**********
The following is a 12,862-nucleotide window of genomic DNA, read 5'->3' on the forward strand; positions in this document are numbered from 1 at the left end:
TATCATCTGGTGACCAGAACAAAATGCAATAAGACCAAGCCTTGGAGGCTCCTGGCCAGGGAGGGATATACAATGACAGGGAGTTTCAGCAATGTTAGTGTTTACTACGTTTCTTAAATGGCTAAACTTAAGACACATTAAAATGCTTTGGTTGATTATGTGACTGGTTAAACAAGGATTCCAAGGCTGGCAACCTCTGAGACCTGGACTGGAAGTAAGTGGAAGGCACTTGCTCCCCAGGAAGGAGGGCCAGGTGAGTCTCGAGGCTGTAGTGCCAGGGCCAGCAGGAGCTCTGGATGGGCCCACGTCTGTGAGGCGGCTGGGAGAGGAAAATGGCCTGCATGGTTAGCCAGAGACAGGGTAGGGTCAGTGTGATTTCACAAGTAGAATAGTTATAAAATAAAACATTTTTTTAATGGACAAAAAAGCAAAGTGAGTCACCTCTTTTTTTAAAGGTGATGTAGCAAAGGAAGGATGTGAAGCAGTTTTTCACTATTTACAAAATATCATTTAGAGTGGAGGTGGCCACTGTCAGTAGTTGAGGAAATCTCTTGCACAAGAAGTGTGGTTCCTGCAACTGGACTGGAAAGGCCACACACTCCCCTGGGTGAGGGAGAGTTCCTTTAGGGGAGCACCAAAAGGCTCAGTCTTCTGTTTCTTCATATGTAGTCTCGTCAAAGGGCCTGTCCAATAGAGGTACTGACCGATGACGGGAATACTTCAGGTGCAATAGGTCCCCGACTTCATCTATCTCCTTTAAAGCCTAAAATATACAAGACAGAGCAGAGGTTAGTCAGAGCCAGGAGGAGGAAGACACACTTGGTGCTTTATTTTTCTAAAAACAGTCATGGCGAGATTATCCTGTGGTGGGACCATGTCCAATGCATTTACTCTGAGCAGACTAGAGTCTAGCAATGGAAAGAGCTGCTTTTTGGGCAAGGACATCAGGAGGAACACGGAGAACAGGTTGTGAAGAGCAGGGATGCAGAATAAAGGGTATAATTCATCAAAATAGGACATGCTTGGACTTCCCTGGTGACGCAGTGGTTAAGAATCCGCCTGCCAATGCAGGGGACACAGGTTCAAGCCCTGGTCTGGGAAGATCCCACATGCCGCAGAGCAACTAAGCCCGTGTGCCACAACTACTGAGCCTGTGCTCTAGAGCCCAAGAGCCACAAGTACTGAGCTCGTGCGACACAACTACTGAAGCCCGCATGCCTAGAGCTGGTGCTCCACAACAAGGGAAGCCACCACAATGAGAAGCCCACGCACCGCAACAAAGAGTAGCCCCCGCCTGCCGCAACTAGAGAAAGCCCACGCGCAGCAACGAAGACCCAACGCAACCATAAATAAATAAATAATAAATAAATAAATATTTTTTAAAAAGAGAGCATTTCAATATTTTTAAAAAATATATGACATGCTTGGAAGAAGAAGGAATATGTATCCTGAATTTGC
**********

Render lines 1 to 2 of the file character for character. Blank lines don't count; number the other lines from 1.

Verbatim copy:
The following is a 12,862-nucleotide window of genomic DNA, read 5'->3' on the forward strand; positions in this document are numbered from 1 at the left end:
TATCATCTGGTGACCAGAACAAAATGCAATAAGACCAAGCCTTGGAGGCTCCTGGCCAGGGAGGGATATACAATGACAGGGAGTTTCAGCAATGTTAGTGTTTACTACGTTTCTTAAATGGCTAAACTTAAGACACATTAAAATGCTTTGGTTGATTATGTGACTGGTTAAACAAGGATTCCAAGGCTGGCAACCTCTGAGACCTGGACTGGAAGTAAGTGGAAGGCACTTGCTCCCCAGGAAGGAGGGCCAGGTGAGTCTCGAGGCTGTAGTGCCAGGGCCAGCAGGAGCTCTGGATGGGCCCACGTCTGTGAGGCGGCTGGGAGAGGAAAATGGCCTGCATGGTTAGCCAGAGACAGGGTAGGGTCAGTGTGATTTCACAAGTAGAATAGTTATAAAATAAAACATTTTTTTAATGGACAAAAAAGCAAAGTGAGTCACCTCTTTTTTTAAAGGTGATGTAGCAAAGGAAGGATGTGAAGCAGTTTTTCACTATTTACAAAATATCATTTAGAGTGGAGGTGGCCACTGTCAGTAGTTGAGGAAATCTCTTGCACAAGAAGTGTGGTTCCTGCAACTGGACTGGAAAGGCCACACACTCCCCTGGGTGAGGGAGAGTTCCTTTAGGGGAGCACCAAAAGGCTCAGTCTTCTGTTTCTTCATATGTAGTCTCGTCAAAGGGCCTGTCCAATAGAGGTACTGACCGATGACGGGAATACTTCAGGTGCAATAGGTCCCCGACTTCATCTATCTCCTTTAAAGCCTAAAATATACAAGACAGAGCAGAGGTTAGTCAGAGCCAGGAGGAGGAAGACACACTTGGTGCTTTATTTTTCTAAAAACAGTCATGGCGAGATTATCCTGTGGTGGGACCATGTCCAATGCATTTACTCTGAGCAGACTAGAGTCTAGCAATGGAAAGAGCTGCTTTTTGGGCAAGGACATCAGGAGGAACACGGAGAACAGGTTGTGAAGAGCAGGGATGCAGAATAAAGGGTATAATTCATCAAAATAGGACATGCTTGGACTTCCCTGGTGACGCAGTGGTTAAGAATCCGCCTGCCAATGCAGGGGACACAGGTTCAAGCCCTGGTCTGGGAAGATCCCACATGCCGCAGAGCAACTAAGCCCGTGTGCCACAACTACTGAGCCTGTGCTCTAGAGCCCAAGAGCCACAAGTACTGAGCTCGTGCGACACAACTACTGAAGCCCGCATGCCTAGAGCTGGTGCTCCACAACAAGGGAAGCCACCACAATGAGAAGCCCACGCACCGCAACAAAGAGTAGCCCCCGCCTGCCGCAACTAGAGAAAGCCCACGCGCAGCAACGAAGACCCAACGCAACCATAAATAAATAAATAATAAATAAATAAATATTTTTTAAAAAGAGAGCATTTCAATATTTTTAAAAAATATATGACATGCTTGGAAGAAGAAGGAATATGTATCCTGAATTTGC